She puts one foot in front of the other. One word in front of the other. One word at a time she motors down State Street past the orthodox church where tradesmen plane a gothic door laid out on saw horses, thinking I am no longer thin. I am no longer young. Words have gained weight. They gather at her waist. Narratives tangling around her ankles. How to untangle and venerate?
How to tackle the split infinitive? One foot is all it takes, the other being willed to follow. Arms along for the ride, her mind galloping before her, sniffing at the hem of a boy in an oversized Curtis Brown T-shirt wired into his iPod.
This is what she means: moments sliding like oysters on the tongue, salty and filled with the dreams of whales. Moments spread thick as peanut butter. Moments silky and curved as the Queen Anne armchair she sat in Sunday on DeKalb a pumpkin on her lap. Could it fit in the sitting room? Could she carry it home? Is there ever enough pie? There is a hum in her ear when the wind passes, her thoughts winging the air, nestle in a window box and peer down at her suspicious in Sly leather, glory of geranium and butternut light so nutmeg and soupy the tip of her tongue responds.
Threading and threading she is thinking that this moment corresponds to pan-fried zucchini blossoms. For no reason they collide and she comes to a stop outside the chain-linked bamboo garden. The city is padlocked, double padlocked, razor-wired triple-chained: New Yorkers clang through the subway. Boys afloat in a sea of basketball regalia beg for swipes off her unlimited metro pass. A man hunkers on the steps with six strollers strapped together gnawing breadcrumbs. She thinks of the garter snakes napping under potato leaves, the deer nibbling on bush beans, rain collecting in the crevice of leaves.
There are people, she thinks, who still walk on earth. Her foot taps the concrete, pulls at the lock wondering who has the key? To whom might she inquire about walking under bamboo her feet on the grassy path?
On past the Rent-a-Buggy, and Smith Street she stops at State and Boerum where there is a widening. A suburban flattening. Cars blunt and nosing toward the Brooklyn Bridge, which she considers crossing now. But no, she thinks, suddenly sad. Perhaps it is all waste? And then the sirens wail, pigeons fanning out against grey stone, a woman in seventeen layers of polyester pushing her battered blue Eazy Wheels. The night before, in a Starbuck's a white woman crying because no one would give her a cigarette, wondering if the backless earring she had found under a bench in the train station was diamond. Scratch it, son of a bitch, scratch it on glass…fuckers, who would miss one cigarette?
Who, who, who would miss one gesture? Who of us can lift our heads from our accounts? There, she has hit the edge of the pool and like a swimmer kicks off toward joy. Up State where they file chained black boys into Court and on Court Street she passes tables of books and feels blissfully inconsequential to the narratives. Here words are not meant for her. Here no one tries to sell her their wares.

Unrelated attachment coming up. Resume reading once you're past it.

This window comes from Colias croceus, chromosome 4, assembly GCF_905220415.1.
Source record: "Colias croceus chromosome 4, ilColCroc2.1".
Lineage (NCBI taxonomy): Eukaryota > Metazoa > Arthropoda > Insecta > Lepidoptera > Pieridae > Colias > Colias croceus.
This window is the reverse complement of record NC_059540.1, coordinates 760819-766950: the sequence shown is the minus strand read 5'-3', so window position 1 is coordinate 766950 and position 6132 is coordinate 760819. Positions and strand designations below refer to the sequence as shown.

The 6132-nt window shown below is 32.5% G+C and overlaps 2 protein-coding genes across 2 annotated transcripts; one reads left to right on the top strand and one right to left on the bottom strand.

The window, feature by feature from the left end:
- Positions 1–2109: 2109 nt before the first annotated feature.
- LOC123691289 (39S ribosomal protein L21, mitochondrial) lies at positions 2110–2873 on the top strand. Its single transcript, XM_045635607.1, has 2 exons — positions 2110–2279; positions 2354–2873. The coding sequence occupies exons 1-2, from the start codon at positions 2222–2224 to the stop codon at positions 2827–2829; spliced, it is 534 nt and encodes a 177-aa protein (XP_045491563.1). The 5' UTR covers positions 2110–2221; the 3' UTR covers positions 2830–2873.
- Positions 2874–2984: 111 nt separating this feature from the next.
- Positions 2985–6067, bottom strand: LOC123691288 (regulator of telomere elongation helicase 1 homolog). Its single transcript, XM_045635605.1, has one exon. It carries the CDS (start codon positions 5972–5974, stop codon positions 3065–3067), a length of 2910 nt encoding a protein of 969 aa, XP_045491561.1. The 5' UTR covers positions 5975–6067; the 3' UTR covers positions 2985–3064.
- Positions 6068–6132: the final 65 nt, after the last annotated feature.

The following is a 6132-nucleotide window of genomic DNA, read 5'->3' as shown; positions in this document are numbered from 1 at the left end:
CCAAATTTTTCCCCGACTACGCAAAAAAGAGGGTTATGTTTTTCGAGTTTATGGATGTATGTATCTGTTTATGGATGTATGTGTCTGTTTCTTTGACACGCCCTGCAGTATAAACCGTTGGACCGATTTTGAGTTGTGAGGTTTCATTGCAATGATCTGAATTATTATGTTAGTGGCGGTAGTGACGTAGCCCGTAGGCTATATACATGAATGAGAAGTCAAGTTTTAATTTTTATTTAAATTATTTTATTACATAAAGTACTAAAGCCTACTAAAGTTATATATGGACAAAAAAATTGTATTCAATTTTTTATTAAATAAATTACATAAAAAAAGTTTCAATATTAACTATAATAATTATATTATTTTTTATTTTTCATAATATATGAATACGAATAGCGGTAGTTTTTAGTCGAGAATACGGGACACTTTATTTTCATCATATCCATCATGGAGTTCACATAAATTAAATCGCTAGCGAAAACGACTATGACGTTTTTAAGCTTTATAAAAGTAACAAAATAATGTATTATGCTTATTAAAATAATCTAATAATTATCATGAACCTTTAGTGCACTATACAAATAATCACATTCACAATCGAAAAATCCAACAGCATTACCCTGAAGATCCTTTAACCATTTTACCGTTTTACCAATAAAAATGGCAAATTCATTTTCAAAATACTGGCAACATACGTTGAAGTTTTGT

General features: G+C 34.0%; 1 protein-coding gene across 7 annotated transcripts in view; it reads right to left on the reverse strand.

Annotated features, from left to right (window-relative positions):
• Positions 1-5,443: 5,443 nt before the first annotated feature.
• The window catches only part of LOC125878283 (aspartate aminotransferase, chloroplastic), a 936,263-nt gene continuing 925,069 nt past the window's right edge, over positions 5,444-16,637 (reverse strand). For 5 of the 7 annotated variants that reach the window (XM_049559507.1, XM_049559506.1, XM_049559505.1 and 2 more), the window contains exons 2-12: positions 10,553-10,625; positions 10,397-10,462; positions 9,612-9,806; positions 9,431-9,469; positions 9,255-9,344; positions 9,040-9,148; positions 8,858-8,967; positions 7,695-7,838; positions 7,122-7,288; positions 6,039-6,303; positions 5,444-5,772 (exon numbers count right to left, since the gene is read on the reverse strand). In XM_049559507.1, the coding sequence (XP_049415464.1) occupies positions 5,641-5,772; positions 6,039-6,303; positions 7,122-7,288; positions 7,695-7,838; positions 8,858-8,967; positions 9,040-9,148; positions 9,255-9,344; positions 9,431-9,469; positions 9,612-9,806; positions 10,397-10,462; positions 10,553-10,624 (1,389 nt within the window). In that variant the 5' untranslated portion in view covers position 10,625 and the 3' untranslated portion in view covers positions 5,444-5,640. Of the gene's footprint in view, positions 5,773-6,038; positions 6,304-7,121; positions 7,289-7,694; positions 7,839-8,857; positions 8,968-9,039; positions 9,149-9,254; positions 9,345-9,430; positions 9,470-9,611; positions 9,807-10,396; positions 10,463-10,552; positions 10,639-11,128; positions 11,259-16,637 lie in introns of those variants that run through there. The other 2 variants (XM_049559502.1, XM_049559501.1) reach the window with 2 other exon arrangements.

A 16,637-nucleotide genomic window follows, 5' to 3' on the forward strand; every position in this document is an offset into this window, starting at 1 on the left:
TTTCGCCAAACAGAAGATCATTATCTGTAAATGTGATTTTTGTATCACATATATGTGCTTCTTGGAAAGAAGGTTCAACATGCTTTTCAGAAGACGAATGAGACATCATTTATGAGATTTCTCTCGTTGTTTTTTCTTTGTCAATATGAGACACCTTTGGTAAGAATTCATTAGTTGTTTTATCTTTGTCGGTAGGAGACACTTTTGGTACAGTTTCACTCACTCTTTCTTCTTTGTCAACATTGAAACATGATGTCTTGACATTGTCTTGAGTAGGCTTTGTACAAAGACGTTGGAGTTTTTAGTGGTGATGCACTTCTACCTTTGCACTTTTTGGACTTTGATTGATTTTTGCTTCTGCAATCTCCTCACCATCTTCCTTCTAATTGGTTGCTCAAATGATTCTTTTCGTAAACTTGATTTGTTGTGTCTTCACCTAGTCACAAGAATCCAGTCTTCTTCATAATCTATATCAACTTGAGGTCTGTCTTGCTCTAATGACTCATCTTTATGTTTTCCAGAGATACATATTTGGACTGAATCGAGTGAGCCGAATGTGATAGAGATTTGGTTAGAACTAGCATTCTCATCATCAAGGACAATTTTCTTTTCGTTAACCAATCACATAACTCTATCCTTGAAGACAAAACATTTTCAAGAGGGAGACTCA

Shuffle and shuffle with bags from Conway and good women offering Jehovah's word. Tiny boys in suits, girls in lace, faces grave as lawyers. Families sorting business in shopping carts, babies handed back and forth casual as gift bags. Not the Nannies of the boardwalk gathered at 10am for coffee and gossip, all those pale faced babies in carriages crying in unison as tourists snap photographs of lower Manhattan, heads towering where the ghosts lay.
This is not to be noticed. We walk these streets unaware of the cacophony of immigrant workers wringing out under every welcome mat. The Latinos on the corner at 7am waiting for paneled vans to stop and carry them to far away lawns, or apartment complexes, or building lots, hard hats in hand. And oh my beautiful ones, who wouldn't want to walk these streets? Heel after heel, pointed and dulled, tasseled and flip-flopped, the world treads on this berg. Dull and fringed it penetrates the earth as deep as it scrapes the sky afloat in the Atlantic.
We must wait for time to unfold. 1 We must stand in front of Chase Manhattan and consider umbrellas. We must be sensible in stained leather. We must insist on the moment, nothing more than the moment, how perfect to bend down and pick up the Doritos bag, the Odwalla bottle dropped at one's feet because we can, because it is our concrete as much as anyone's. She mutters, Love the concrete . Love the car that cuts across. Love the man that brushes your ass toothless and smelling of subways. Noise is a symptom of poverty, she thinks, but not in Manhattan.
What matters , she mutters. What portends, what offends? What, in the off-chance, is penetrable? If there is light her head lifts. She dreams of unmaking. Whole stretches of concrete rip open before her. She is on the prow of the cement breaker unearthing the unsentimental layers.
Now she walks past brownstone and iron. Windows tall and flowerboxed. Chandeliers framed. Here where Auden walked, and O'Hara. Along the promenade, down Orange, up Clark she winds, winking at shitsus and terriers, at babies captive in strollers, at the white six year olds with polo shirts screaming You're stupid! at blushing nannies. Everyone on cell phones, clinging. The wind so fierce the Staten Island Ferries tumble like cakes of soap and she turns her collar up high.
Virginia Woolf, To the Lighthouse (back)